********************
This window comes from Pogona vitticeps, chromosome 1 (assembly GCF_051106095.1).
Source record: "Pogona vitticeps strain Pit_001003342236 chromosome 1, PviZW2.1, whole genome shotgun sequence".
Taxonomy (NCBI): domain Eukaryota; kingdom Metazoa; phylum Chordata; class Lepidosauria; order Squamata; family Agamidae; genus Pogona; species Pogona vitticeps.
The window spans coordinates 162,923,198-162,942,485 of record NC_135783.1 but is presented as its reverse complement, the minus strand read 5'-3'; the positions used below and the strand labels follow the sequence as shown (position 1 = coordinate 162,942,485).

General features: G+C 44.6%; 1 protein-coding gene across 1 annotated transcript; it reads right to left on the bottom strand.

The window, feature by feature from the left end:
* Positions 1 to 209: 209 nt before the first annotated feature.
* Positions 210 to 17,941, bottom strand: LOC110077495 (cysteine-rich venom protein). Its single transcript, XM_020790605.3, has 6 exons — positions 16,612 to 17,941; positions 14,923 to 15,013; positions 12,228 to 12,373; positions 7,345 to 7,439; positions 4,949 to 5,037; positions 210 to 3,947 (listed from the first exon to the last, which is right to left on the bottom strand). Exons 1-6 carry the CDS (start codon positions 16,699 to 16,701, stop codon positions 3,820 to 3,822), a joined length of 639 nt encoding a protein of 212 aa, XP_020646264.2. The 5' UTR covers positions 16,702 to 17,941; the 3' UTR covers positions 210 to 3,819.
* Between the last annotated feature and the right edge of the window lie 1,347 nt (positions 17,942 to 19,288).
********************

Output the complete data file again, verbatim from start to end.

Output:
This window comes from Pogona vitticeps, chromosome 1 (assembly GCF_051106095.1).
Source record: "Pogona vitticeps strain Pit_001003342236 chromosome 1, PviZW2.1, whole genome shotgun sequence".
Taxonomy (NCBI): domain Eukaryota; kingdom Metazoa; phylum Chordata; class Lepidosauria; order Squamata; family Agamidae; genus Pogona; species Pogona vitticeps.
The window spans coordinates 162,923,198-162,942,485 of record NC_135783.1 but is presented as its reverse complement, the minus strand read 5'-3'; the positions used below and the strand labels follow the sequence as shown (position 1 = coordinate 162,942,485).

General features: G+C 44.6%; 1 protein-coding gene across 1 annotated transcript; it reads right to left on the bottom strand.

The window, feature by feature from the left end:
* Positions 1 to 209: 209 nt before the first annotated feature.
* Positions 210 to 17,941, bottom strand: LOC110077495 (cysteine-rich venom protein). Its single transcript, XM_020790605.3, has 6 exons — positions 16,612 to 17,941; positions 14,923 to 15,013; positions 12,228 to 12,373; positions 7,345 to 7,439; positions 4,949 to 5,037; positions 210 to 3,947 (listed from the first exon to the last, which is right to left on the bottom strand). Exons 1-6 carry the CDS (start codon positions 16,699 to 16,701, stop codon positions 3,820 to 3,822), a joined length of 639 nt encoding a protein of 212 aa, XP_020646264.2. The 5' UTR covers positions 16,702 to 17,941; the 3' UTR covers positions 210 to 3,819.
* Between the last annotated feature and the right edge of the window lie 1,347 nt (positions 17,942 to 19,288).